[ This article is part of a new series called Startup Hatch, about incubators and accelerators in the startup ecosystem. ]
Hosted in Bangalore’s Electronics City, the IIIT-B Innovation Centre is a hub for ICT research, innovation and enterprise. Founded in 2009, it works on proposals developed at IIITB -- as well as from outside, provided faculty and students of the institute are willing to partner with the promoter of the idea and establish an enterprise. According to the incubator’s rules, exits must happen within three to five years.
The IIITB Innovation Centre is headed by Dr. S. Rajagopalan, who received his B.Tech degree from IIT Delhi and Ph.D from IIT Kanpur. He was the CEO of the Karnataka State Council for Science and Technology from 1982 to 1993. In 1993 he co-founded Technology Informatics Design Endeavour (TIDE), focusing on rural ICT4D. Dr Rajagopalan has been working in the area of geographical information systems since 1989 and founded Mapcue in 1999, a spatial data company. His areas of interest include innovation dissemination, economics of innovations, and economics of information technologies.
The Centre is managed by D.V. Jagadish, CEO, Outreach, who has a B.E. (Mech) from BMS College of Engineering, Bangalore and a PGDM from IIM Bangalore with a specialisation in marketing. He has worked in the IT industry for close to three decades in companies such as Wipro, SAP, FirstApex and IBM. At IIIT Bangalore, Jagadish is responsible for its outreach programs such as professional education, consulting, placement and alumni program.
In this exclusive interview, Jagadish shares the vision of the Incubator, profiles of the incubated companies, and views on the startup ecosystem in India.
Q: What was the founding vision of your incubator, and how is it supported?
A: The vision of the Incubator is to foster innovation and a spirit of entrepreneurship. Specifically, this happens through creation of IP and support of novel ICT ideas, especially products. The vision is also to leverage technology expertise of faculty, students and the IIITB ecosystem for the benefit of startups. Seed capital is provided by the Department of IT; facilities, support resources and mentoring are provided by IIITB.
Q: What support is given to incubator companies?
A: Support to each incubated unit includes workspace with connectivity, and access to Institute facilities like library, meeting rooms and labs. Startups can get students to work as interns, who can be hired after they graduate. The faculty provides consulting and mentorship services in preparation of business plans, proposal appraisal, and prototype development. We also advise on IPR and legal advice, networking with industry, and documentation for legal and tax compliance.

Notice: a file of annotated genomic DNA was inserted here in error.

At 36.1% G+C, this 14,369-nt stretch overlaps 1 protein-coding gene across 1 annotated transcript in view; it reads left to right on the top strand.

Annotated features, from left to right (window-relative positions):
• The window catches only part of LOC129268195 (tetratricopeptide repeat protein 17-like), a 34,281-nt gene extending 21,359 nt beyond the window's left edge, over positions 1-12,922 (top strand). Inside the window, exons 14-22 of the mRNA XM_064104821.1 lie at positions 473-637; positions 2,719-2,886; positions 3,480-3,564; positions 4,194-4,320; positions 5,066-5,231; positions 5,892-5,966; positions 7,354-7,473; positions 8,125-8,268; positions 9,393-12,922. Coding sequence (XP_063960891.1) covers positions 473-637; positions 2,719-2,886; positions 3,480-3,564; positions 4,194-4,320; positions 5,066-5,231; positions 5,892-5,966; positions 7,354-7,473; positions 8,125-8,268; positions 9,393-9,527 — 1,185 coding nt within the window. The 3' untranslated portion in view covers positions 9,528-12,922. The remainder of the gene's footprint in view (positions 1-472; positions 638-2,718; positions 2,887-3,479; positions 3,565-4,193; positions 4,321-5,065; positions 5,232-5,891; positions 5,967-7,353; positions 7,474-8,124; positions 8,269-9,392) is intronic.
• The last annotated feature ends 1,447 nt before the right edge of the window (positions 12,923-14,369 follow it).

Q: How many companies did you start off with, and which ones are you incubating now?
A: The roster of incubator companies includes Radix, Mapunity, Promedik, RIT, Kollabia, Bitsat, Kenapps, Diginoc, Cloud9, Redmed, Chipmonk, Eureka, FreeEnergy, Fields of View, and Hudooku. Tables 1 and 2 provide profiles of these startups.
Table 1: Companies currently being incubated at IIITB Innovation Centre
Table 2: Companies previously incubated at IIITB Innovation Centre
Q: What are the selection criteria for startups in your incubator?
A: We look first for the novelty of the idea, as well as scope for creation of IP, and scalability of business. Being an academic research institute, we also look for an opportunity for faculty and students to engage the startups in projects.
Q: What kinds of IP are being created by your startups?
A: Our startups are creating IP in the form of diagnostic devices for the healthcare sector, cloud based ERP for the education sector, an online music collaboration platform and glare-free automotive headlamps.
Q: How would you differentiate your incubator from the other incubators in the field?
A: We are easy to do business with, and are networked with other leading incubators. There is a good ecosystem effect here, thanks to technology skills available in the Institute and our location in Bangalore’s Electronics City.
Q: What would you define as success for your incubator?
A: We are successful if we have effective product and IP development, revenue generation and startups’ exit in three years.
Q: How do you compare and contrast India’s incubators with that of other countries like US and China?
A: Indian incubators are a more recent phenomenon in the country. Funding is smaller, and it is quite hard to get new product ideas in India.
Q: What are your plans for the coming 3-5 years with respect to new startups?
Q: We are seeking funds to be able to support larger scale startups. We want to set up a hardware development facility, and launch programs in developing a products mindset.
Q: What would you say are the Top Three opportunities for Indian startups?
1. Developing a products mindset.
2. Access to global markets
3. Growing adoption in mobile apps
Q: What are the key challenges faced by startups in India?
1. Not having a products mindset and skillset!
2. Sales and marketing skills
3. Global scaling
Q: What are your recommendations for Indian policymakers to make business easier for incubators, investors, researchers and startups in India?
A: We advise them to continue encouraging entrepreneurs, build PPP models, and provide support in sales and marketing globally.
Q: What are your recommendations to the startups and entrepreneurs in our audience?
A: Define the problem statement and benefits proposition sharply. Do better business planning before starting product development. Look to stay the course rather than plan for a quick exit!
[Follow YourStory's research director Madanmohan Rao on Twitter http://twitter.com/MadanRao]